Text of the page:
Doctors Should Talk To Patients About How They Want To Die, Says Regulator
James Meikle, The Guardian (May 20 2010)
The last month’s worth of news coverage in the UK has focused on nothing but the May elections so it was good to see an old fashioned death and dying story in the Guardian. My first take on these new guidelines, that doctors should speak with dying patients about, um, dying, was a smirk.
I do know, however, that frank and candid conversations about dying are not everyone’s forte, so I appreciate what the UK’s General Medical Council has done. As the Guardian reports,
While the guidance does not address assisted suicide, the GMC says it is still illegal and doctors have to remain within the law. However, it says there is “no absolute obligation to prolong life irrespective of the consequences for the patient, and irrespective of the patient’s views.”
This has been causing some real gnashing of teeth today. And it should. While it is absolutely true that the prolongation of life is never absolute, it’s still something which most doctors will do. Enter, then, patients and their end-of-life wishes. At a certain point during medical treatment, a patient may very well say “I’ve had enough and I want to stop all this.” Patients also expect (as well they should) that doctors will continue to treat them without giving up. The whole situation, then, can be a real bind for doctors and patients alike.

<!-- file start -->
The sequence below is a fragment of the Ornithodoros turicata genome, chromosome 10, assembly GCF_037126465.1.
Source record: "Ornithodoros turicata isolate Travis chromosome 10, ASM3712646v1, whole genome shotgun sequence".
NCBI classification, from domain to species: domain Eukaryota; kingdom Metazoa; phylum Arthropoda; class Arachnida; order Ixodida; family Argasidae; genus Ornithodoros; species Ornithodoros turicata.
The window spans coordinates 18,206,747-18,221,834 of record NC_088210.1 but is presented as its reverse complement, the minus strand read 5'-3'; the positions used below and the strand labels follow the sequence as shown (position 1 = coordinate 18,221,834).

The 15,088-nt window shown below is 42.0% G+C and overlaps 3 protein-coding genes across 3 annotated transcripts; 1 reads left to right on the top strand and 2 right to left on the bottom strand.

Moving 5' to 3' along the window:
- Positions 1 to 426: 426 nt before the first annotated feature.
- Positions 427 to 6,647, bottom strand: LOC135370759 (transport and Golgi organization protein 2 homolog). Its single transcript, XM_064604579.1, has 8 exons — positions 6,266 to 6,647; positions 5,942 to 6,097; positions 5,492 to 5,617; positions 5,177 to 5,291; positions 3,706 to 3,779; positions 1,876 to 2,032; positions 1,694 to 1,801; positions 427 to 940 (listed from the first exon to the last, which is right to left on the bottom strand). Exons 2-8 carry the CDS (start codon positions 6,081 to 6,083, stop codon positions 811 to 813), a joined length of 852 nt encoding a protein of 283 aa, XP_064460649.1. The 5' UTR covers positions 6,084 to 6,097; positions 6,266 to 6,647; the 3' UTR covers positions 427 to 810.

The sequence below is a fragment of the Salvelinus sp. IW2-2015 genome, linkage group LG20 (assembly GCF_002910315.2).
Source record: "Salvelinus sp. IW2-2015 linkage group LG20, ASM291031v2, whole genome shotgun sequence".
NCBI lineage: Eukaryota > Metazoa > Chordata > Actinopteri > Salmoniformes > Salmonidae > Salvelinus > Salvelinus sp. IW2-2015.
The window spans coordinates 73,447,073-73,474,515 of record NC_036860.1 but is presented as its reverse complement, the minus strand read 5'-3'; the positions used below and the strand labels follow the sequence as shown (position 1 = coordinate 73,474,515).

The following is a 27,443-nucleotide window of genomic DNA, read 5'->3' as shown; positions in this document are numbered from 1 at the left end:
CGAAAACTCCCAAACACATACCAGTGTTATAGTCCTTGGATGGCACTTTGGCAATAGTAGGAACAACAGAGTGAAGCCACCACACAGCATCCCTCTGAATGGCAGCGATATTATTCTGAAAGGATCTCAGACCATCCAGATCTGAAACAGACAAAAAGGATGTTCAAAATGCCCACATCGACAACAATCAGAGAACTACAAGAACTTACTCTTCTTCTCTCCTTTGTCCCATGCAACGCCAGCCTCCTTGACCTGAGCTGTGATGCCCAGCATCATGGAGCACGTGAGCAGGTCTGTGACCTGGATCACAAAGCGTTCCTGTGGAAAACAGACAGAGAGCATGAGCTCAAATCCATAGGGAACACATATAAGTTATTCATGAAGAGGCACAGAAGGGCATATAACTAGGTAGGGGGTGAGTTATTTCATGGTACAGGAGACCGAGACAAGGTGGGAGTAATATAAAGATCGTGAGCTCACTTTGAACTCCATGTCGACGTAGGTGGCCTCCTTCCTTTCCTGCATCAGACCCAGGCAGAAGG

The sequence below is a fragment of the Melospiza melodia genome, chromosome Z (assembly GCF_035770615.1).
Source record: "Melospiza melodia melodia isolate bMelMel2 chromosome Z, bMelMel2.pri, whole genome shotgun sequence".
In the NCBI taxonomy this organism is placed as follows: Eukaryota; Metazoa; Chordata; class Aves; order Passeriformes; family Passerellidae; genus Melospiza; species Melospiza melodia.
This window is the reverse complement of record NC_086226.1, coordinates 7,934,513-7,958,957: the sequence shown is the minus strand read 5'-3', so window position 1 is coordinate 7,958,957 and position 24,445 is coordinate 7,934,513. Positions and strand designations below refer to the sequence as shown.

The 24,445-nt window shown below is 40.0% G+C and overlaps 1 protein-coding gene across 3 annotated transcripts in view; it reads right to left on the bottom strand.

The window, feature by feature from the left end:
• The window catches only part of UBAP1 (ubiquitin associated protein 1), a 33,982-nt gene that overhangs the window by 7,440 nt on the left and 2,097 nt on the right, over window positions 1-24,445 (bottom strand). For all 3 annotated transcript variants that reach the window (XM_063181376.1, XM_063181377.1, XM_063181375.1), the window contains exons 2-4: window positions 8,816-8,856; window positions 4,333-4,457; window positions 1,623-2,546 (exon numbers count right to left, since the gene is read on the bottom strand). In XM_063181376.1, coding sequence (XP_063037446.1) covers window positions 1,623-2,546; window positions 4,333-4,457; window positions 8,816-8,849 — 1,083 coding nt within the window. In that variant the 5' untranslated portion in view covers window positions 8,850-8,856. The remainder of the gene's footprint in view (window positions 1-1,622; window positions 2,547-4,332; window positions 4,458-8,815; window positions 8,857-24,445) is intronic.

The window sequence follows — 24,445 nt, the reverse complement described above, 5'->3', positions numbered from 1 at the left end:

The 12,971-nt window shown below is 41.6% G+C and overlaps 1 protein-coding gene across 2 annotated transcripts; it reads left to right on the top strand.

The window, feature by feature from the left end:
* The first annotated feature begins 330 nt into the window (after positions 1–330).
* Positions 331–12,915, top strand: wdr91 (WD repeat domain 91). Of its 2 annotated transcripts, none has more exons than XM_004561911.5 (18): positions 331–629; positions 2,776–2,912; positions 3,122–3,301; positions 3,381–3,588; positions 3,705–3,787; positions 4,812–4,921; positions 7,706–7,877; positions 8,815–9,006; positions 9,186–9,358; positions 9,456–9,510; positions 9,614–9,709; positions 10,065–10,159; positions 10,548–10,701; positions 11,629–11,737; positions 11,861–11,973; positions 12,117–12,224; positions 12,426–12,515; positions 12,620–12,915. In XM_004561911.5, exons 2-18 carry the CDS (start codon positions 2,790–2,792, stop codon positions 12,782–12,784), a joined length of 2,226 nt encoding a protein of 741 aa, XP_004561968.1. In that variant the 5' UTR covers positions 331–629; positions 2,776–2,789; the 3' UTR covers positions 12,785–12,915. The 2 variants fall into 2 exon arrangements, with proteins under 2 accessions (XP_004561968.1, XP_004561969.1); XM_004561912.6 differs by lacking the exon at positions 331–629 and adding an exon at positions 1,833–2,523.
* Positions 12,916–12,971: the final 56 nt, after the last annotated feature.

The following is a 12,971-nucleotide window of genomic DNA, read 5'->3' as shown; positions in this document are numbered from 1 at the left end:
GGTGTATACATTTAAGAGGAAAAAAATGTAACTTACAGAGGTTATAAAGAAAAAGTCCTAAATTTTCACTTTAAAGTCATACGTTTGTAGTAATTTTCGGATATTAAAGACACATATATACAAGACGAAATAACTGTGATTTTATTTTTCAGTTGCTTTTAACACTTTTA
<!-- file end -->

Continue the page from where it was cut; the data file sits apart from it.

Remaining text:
What these new guidelines want to do, it seems, is say to UK doctors that it’s ok when patients die, assuming the patient has a terminal condition and that the patient has accepted death. Negotiating the end of life is a complex task, especially when it comes to medical care, so I think that what the GMC has done is a good thing.
Here is a stripped down list of what the new guidelines entail:
• Doctors must give patients approaching the end of life the same quality of care as all other patients.
• Decisions must start from a presumption in favour of prolonging life.
• Doctors may recommend particular treatment options they believe best for patients, but must not pressurise them to accept advice.
• Patients who feel under pressure from families or carers to accept or refuse treatments must be helped to reach their own decisions.
• Doctors must not base treatment decisions involving significant risk to patients solely on constraints of money, staff or equipment.
• Doctors must respect “as far as possible” wishes of patients who do not want to know in detail about their condition or treatment.
• Doctors can withdraw from providing care if religious, moral or other personal beliefs amount to a conscientious objection to a patient’s decision to refuse treatment.
The new guidelines also reminded me, for some odd reason, of a funny and poignant story from late 2008. A 79 year old New Zealand woman, Paula Westoby, had Do Not Resuscitate tattooed on her chest. She did this so that in the event she unexpectedly died, her wishes would be known.
This is what I call a real commitment to the End of Life.